Bruschius, Caspar

, a Latin historian and poet, was born at Egra in Bohemia, 1518. He was devoted to | books from his childhood, and especially to poetry; in which he so happily succeeded, that he could make a great number of verses, and those not bad ones, extempore. He began early to publish some of them on several subjects; and acquired so much reputation, that he attained to the poetical crown, to the dignity of poet laureat, and of count palatine, which honour he received at Vienna from Ferdinand of Austria, king of the Remaps, in 1552. His business in that city was to present a work to Maximilian, king of Hungary, which he had dedicated to him, the “First century of the German monasteries.” In his return from Vienna, he stopped at Passau; where, finding a patron in Wolfgang bishop of Salms, he resolved to settle, and to remove his library and family. He hoped that he could better go on there with a great work he had undertaken, which was, “The history of all the bishoprics and bishops of Germany.” He had travelled much, and looked into several records *and libraries, to gather materials for his purpose. How long he staid there does not appear; but he was at Basil in June 1553, and lived in the citadel of Oporin. Arx Oporina: the usual way of speaking of that famous printer’s house, which stood on a rising ground. Here he published writings he had finished at Passau, some in prose, and others in verse. Bruschius was married, but had no children. He was far from being rich; but his poetical patrons assisted him, and he received presents also from the abbots and abbesses, whose monasteries he described. He was particularly well received by the abbess of the convent of Caczi, and obtained some presents from her, which, Melchior Adam says, was owing to his having described the antiquities of that convent. The liberalities of some abbots, while he was with Oporin at Basil, enabled him to buy a new suit of clothes; but when he found that appearing well dressed in the streets procured him many marks of respect from the vulgar, he tore his new finery to pieces, “as slaves (says the same author) that had usurped their master’s honours.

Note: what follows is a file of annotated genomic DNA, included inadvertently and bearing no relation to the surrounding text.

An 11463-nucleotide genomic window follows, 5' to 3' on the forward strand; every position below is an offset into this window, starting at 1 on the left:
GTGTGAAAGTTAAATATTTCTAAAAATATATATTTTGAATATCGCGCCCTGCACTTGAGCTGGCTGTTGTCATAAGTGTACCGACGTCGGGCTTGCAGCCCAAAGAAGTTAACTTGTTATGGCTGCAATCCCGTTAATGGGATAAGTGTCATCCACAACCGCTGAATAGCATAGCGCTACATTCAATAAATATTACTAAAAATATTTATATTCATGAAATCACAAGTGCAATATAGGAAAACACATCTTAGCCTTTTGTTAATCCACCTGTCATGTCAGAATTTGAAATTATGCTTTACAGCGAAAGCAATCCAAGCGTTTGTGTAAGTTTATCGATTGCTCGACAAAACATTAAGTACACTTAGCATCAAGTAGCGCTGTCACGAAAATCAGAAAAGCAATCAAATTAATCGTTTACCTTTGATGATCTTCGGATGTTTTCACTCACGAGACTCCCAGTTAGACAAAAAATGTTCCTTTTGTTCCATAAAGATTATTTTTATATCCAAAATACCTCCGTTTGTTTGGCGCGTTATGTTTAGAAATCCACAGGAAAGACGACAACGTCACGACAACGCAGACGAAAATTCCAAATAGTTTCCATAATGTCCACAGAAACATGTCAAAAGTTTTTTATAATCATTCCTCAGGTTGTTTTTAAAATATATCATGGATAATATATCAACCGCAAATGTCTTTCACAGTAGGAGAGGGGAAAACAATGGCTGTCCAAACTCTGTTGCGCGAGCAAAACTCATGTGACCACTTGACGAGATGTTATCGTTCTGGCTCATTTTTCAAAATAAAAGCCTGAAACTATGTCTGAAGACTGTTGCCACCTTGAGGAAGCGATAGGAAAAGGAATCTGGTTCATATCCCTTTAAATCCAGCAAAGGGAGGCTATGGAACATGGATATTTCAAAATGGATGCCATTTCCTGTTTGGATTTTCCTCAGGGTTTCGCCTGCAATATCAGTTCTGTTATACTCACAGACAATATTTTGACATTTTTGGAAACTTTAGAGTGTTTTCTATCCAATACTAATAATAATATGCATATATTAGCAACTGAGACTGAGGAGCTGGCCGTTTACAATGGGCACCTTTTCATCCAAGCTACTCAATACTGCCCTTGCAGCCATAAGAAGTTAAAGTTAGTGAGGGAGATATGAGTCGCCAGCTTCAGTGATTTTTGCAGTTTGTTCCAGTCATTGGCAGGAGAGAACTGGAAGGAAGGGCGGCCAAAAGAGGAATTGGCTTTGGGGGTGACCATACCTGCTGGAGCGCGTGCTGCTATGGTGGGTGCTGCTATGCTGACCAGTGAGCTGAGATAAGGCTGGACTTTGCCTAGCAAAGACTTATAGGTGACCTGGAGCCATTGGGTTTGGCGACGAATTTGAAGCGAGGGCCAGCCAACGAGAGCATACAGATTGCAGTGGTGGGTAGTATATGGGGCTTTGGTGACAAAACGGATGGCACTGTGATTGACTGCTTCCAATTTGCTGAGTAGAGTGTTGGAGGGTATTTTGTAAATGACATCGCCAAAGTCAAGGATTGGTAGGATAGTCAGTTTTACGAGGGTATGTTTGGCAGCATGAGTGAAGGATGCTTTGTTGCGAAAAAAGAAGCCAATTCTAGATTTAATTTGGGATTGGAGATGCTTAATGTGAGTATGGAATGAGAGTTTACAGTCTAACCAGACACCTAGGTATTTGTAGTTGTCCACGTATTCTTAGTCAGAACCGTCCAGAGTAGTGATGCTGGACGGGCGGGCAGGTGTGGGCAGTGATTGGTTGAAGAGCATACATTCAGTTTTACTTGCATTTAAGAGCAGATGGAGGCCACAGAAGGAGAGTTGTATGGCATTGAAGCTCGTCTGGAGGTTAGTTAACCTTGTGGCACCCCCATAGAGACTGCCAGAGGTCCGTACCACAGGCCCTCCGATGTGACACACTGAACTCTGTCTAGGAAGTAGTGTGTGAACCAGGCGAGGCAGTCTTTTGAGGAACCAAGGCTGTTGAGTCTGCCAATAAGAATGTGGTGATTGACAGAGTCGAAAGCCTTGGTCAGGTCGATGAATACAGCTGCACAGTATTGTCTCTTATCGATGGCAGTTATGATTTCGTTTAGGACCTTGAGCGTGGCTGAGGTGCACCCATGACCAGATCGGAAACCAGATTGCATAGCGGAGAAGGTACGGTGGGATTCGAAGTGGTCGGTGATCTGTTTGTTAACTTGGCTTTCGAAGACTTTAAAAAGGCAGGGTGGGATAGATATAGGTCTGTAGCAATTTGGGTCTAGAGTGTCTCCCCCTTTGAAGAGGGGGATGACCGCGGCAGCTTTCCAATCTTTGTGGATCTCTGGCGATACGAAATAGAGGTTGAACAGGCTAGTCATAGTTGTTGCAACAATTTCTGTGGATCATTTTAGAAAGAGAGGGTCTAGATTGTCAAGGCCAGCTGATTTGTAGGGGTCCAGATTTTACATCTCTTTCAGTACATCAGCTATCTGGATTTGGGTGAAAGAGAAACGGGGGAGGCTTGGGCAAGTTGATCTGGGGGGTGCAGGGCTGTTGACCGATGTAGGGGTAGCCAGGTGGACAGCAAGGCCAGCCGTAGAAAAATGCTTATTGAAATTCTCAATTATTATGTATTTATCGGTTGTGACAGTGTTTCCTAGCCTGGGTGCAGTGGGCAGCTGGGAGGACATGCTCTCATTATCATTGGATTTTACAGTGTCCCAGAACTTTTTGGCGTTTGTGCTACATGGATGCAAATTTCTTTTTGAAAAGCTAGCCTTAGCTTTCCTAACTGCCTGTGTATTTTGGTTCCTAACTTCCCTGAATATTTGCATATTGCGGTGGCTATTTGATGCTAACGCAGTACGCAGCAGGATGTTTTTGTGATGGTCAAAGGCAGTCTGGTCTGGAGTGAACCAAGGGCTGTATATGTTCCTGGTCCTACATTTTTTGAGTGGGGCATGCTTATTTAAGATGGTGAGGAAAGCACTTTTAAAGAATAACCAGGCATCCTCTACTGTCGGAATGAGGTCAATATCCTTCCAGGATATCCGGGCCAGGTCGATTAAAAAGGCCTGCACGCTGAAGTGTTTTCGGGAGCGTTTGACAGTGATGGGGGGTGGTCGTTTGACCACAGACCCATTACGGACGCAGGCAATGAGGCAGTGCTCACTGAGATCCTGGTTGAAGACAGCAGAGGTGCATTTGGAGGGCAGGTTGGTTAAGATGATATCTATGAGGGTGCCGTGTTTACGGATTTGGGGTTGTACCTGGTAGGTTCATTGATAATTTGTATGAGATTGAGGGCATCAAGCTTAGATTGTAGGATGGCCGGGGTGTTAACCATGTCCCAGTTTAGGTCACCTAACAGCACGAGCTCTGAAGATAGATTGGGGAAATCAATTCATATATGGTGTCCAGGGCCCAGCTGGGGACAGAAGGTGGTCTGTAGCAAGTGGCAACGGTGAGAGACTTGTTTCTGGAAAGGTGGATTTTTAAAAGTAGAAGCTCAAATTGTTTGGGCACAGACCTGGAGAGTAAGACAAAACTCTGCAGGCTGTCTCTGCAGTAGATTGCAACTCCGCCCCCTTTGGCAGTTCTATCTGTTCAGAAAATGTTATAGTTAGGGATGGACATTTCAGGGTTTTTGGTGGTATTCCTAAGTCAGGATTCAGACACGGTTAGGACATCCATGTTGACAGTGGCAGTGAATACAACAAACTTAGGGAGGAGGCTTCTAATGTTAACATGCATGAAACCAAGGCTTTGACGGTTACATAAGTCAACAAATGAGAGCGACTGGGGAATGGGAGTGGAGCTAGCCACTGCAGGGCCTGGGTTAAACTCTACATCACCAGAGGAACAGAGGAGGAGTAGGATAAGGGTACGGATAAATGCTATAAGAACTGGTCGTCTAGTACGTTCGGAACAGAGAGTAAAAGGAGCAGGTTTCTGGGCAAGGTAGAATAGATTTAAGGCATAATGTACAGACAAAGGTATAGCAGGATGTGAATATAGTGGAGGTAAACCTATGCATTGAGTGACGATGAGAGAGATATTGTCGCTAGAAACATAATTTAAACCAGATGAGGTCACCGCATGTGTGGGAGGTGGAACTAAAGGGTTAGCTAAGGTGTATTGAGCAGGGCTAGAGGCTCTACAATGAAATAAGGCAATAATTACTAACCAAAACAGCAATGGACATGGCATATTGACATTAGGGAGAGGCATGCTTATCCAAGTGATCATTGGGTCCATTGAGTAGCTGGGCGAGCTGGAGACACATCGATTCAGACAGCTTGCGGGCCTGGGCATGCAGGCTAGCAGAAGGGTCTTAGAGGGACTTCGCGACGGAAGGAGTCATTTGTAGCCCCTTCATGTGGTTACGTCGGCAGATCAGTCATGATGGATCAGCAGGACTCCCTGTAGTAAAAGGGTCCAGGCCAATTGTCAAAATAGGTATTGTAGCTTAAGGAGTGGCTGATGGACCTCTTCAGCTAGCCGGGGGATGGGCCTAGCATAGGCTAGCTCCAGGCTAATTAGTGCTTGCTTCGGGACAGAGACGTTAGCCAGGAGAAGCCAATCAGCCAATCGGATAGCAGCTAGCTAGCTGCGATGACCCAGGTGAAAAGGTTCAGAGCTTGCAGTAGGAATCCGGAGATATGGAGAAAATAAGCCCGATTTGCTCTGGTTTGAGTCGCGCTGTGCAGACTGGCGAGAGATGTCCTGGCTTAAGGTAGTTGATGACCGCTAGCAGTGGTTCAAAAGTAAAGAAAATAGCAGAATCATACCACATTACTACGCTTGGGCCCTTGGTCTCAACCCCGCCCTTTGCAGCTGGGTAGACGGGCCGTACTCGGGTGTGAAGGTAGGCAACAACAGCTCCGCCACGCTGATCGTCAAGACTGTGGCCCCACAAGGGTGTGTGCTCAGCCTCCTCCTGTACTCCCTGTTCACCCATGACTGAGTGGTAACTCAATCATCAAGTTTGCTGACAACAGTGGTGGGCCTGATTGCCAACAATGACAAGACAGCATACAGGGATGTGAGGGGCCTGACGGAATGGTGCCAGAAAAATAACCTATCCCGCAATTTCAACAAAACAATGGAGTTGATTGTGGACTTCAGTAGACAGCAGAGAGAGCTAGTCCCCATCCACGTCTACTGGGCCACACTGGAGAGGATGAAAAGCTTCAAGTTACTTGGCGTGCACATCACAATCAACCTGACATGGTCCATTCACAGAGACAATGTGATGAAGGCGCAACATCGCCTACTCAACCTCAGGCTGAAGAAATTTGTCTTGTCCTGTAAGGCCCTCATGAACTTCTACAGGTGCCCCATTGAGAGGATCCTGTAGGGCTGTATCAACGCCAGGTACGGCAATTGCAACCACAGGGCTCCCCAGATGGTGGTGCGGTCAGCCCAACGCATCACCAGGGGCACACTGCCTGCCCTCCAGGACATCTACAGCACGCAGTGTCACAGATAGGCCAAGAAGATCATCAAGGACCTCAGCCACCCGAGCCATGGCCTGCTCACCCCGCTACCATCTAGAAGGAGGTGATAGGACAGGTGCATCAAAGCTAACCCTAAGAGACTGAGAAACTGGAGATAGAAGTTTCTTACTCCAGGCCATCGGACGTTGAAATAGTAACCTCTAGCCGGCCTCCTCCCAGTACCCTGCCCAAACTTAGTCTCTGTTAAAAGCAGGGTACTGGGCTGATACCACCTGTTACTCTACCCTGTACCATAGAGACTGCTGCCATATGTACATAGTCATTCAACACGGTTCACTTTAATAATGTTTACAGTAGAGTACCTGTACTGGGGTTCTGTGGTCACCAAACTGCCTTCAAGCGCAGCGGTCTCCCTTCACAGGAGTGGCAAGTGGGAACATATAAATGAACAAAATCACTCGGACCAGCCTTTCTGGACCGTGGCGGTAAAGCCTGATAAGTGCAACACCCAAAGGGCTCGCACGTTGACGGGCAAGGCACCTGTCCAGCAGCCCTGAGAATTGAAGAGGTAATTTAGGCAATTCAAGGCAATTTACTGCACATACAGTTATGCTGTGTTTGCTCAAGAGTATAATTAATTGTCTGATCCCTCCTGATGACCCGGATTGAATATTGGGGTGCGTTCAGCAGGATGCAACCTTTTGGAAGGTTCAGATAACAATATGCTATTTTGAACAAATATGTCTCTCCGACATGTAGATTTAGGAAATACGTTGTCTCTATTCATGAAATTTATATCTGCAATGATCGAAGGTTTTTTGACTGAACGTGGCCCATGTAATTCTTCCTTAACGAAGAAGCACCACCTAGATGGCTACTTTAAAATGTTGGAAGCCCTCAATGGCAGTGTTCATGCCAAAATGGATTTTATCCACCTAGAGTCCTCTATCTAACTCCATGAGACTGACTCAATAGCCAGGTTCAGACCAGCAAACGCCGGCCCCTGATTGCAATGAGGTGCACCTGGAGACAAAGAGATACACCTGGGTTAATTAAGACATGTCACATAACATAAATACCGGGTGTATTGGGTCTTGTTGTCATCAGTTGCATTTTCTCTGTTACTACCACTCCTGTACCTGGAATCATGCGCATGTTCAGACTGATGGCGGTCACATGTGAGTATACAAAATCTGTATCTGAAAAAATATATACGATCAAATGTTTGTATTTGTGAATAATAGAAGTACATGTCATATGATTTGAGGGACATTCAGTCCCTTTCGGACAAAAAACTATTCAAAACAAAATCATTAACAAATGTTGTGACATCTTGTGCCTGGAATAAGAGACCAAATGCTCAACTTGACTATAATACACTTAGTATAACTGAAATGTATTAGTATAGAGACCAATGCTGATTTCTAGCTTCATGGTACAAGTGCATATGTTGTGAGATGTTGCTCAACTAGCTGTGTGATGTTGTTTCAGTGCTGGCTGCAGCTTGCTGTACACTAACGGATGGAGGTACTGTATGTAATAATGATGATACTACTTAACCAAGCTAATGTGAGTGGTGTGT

This unhappy man was murdered in the forest of Scalingenbach, between Rottemberg on the Tauber and Winsheim, in 1559; and it was believed that this assassination was concerted and carried into execution by some gentlemen against whom Bruschius was about to write something. His ecclesiastical history of Germany is said to savour of Lutheranism, with which he was supposed to | be strongly tainted, from his taking every slight occasion to speak ill of Rome and of the popes. It was published un^er the title “De omnibus totius Germanise Episcopatibus Epitome, &c.” Nuremberg, 1549; and “Monasteriorum Germanise prsecipuorum, &c. Centuria Prima,” Ingolstad, 1551. He published also, in his nineteenth year, “Tabula Philosophise partitionem continens,” Tubingen, 1537, and other works, enumerated in Gesner’s Bibliotheca. 1

1 Gen. Dict. —Moreri. —Saxii Onomast.